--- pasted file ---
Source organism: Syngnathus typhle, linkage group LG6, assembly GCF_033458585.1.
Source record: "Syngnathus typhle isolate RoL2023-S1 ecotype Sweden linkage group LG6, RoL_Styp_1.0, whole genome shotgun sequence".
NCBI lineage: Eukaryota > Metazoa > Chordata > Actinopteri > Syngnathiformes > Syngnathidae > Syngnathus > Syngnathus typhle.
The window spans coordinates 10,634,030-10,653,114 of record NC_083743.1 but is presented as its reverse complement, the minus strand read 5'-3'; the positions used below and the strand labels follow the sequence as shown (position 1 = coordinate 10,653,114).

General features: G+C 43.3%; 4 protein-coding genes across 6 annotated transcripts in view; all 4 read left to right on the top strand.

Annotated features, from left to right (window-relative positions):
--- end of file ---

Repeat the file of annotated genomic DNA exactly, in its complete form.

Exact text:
Source organism: Syngnathus typhle, linkage group LG6, assembly GCF_033458585.1.
Source record: "Syngnathus typhle isolate RoL2023-S1 ecotype Sweden linkage group LG6, RoL_Styp_1.0, whole genome shotgun sequence".
NCBI lineage: Eukaryota > Metazoa > Chordata > Actinopteri > Syngnathiformes > Syngnathidae > Syngnathus > Syngnathus typhle.
The window spans coordinates 10,634,030-10,653,114 of record NC_083743.1 but is presented as its reverse complement, the minus strand read 5'-3'; the positions used below and the strand labels follow the sequence as shown (position 1 = coordinate 10,653,114).

General features: G+C 43.3%; 4 protein-coding genes across 6 annotated transcripts in view; all 4 read left to right on the top strand.

Annotated features, from left to right (window-relative positions):